NORA members are alarmed at the prospect of broadband cabinets and overhead lines appearing in protected areas other than Sites of Special Scientific Interest without adequate discussion and consultation. The emphasis in the Consultation Paper appears to be primarily with development in rural areas, but the de-regulation would appear to be relevant to urban areas as well. The list of protected areas makes no mention of World Heritage Sites, Conservation Areas and the environment of Listed Buildings, and this has given rise to serious concerns particularly by NORA's urban residents.
It is understood that to provide adequate broadband access to the internet, wired delivery is the preferred communication system, because mobile phone access to fast broadband is considerably more expensive. This applies to small businesses and dwellings in both urban and rural areas. That there is a need for improved communication facilities in rural areas and many urban areas is accepted, but this does not necessarily equate with new cabinets and more overhead lines. We understand that the proposals are specific for cabinets and overhead lines, and improvements to the mobile phone networks are not included in the proposals.
Two issues are particularly worrying. The first is the omission of involvement of the community in discussion regarding any proposed developments for new broadband cabinets and overhead lines in their environment. Secondly paragraph 2.26 states that the sharing or replacement of any existing facilities will not be mandatory although it is the preferred option. This is regretted since duplication of existing visible communication facilities in sensitive areas is generally unacceptable.
In urban areas communication networks are almost universal, so up-grading them by replacing copper wire with fibre optical cabling would seem to present few problems. In rural areas this may also be feasible in villages and large hamlets, but the serious problems arise if the intention is to provide wired connections to isolated business premises and dwellings. To try to do so everywhere would be a mammoth task at considerable expense and surely cannot be cost-effective.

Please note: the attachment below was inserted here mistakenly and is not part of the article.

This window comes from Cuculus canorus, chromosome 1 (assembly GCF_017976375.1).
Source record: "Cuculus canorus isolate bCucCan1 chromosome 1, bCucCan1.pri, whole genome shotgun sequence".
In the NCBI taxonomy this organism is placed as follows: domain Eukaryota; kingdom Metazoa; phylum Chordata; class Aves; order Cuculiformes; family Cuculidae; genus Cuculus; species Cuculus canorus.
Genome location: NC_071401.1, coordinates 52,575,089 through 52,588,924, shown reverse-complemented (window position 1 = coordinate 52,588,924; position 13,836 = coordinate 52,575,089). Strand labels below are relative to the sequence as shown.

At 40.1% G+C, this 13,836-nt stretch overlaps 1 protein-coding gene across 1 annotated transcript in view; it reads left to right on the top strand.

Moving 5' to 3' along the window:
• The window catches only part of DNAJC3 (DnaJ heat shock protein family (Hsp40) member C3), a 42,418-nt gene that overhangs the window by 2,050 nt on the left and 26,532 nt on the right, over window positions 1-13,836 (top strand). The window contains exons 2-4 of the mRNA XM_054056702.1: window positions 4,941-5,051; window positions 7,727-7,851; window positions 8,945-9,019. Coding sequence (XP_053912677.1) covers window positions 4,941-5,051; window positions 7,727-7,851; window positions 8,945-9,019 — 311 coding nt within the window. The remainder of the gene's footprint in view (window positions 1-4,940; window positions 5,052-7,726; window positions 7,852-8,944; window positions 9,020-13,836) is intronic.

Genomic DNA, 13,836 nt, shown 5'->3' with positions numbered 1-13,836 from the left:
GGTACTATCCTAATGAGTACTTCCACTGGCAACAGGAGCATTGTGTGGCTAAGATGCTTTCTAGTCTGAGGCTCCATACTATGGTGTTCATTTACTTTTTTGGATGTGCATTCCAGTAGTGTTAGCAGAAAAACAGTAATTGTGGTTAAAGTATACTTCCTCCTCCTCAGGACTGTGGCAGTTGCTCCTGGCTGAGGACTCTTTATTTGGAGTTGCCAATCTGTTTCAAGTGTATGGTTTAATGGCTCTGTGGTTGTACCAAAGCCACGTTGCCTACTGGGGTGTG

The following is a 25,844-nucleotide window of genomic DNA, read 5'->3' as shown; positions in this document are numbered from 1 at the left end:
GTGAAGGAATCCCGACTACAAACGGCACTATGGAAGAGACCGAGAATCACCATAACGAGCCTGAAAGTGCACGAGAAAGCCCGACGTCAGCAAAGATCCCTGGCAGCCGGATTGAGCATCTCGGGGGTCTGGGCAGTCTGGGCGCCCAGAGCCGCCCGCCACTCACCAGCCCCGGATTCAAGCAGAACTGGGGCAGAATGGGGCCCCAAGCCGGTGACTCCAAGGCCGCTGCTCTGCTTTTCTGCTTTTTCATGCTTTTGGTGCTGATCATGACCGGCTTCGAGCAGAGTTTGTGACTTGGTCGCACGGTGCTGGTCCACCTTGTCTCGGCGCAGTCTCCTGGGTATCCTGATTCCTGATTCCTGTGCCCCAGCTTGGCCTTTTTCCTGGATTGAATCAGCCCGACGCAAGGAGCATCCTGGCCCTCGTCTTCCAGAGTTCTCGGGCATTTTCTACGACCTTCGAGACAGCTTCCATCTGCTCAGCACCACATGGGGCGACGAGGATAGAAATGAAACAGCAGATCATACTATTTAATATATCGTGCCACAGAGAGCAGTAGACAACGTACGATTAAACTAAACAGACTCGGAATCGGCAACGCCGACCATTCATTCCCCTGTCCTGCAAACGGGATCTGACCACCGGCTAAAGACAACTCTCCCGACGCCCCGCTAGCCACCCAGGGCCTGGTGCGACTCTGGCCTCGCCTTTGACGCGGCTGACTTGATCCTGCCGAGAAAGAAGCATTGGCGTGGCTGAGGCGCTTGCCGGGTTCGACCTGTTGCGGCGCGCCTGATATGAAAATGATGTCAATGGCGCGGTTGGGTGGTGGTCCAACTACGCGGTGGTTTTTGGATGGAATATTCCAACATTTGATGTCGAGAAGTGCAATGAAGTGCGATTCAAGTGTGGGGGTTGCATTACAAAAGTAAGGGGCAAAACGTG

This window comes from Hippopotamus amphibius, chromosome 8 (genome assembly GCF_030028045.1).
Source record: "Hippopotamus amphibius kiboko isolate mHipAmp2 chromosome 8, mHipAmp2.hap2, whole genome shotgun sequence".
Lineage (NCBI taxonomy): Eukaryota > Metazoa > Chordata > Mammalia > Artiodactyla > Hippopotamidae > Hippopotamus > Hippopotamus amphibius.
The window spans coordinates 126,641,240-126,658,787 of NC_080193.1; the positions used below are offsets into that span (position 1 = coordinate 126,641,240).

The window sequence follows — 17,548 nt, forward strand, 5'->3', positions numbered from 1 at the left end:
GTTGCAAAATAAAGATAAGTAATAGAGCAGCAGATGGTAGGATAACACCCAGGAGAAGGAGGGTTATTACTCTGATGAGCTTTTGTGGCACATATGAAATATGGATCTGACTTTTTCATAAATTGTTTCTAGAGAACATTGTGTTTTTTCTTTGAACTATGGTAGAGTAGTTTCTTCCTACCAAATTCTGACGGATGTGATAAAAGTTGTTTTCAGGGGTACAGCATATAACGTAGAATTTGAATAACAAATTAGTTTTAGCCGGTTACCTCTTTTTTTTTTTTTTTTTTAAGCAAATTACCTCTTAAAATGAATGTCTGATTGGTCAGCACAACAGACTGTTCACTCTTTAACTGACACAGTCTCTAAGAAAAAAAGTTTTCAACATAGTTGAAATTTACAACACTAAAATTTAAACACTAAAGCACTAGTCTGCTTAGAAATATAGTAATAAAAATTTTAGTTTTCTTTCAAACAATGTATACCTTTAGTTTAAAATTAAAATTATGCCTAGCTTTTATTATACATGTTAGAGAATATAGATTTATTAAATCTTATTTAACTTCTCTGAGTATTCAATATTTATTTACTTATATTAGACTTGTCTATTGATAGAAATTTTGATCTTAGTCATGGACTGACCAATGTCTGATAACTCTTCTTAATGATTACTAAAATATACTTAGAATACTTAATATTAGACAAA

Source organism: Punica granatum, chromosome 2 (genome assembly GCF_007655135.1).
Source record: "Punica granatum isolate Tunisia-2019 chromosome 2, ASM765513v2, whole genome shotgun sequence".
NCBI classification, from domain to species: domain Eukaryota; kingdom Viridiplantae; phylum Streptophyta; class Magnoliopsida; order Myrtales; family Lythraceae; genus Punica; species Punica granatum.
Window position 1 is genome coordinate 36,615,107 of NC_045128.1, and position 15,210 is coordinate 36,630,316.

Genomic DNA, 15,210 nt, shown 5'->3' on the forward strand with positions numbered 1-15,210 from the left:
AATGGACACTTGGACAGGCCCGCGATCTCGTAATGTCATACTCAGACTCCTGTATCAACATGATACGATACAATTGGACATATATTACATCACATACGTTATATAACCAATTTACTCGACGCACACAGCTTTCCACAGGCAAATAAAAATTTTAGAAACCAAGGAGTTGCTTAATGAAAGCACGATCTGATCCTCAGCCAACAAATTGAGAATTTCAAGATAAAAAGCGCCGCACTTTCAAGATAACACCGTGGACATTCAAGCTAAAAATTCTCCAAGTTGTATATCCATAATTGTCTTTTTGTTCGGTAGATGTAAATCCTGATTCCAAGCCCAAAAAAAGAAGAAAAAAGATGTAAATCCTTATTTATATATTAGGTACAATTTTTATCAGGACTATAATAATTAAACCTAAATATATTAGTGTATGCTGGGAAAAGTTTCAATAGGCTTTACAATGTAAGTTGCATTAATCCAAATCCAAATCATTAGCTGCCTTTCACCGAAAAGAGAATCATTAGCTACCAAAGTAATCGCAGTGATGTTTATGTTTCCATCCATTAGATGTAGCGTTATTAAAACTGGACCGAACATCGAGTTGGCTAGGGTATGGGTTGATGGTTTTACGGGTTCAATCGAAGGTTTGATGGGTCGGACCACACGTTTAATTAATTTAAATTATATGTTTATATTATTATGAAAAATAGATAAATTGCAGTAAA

1. Do respondents agree with the proposal to extend the relaxation of the restriction on the deployment of overhead infrastructure to protected areas, and to remove the prior approval requirement for protected areas?
The granting of more Permitted Development Rights, which involves damage to the environment of protected areas, is opposed. The proposed restriction to development for a limited period is bound to lead to possibly offensive overground structures, and once implemented the offending structures will remain until they cease to function, and even then, unless they are removed, they will remain to litter the environment.
To improve the communication network where it is deficient is welcomed, but companies wishing to undertake the task must be obliged to consult adequately with local planning authorities, property owners and guardians, and must be obliged to use any existing communication facilities, such as poles, towers, underground conduits and overhead lines where they exist.
Where the service is deficient, it is essential that the various choices are adequately researched as to the most appropriate method of improving access to the internet in the areas under consideration.
Accordingly the removal of the need for approval is opposed.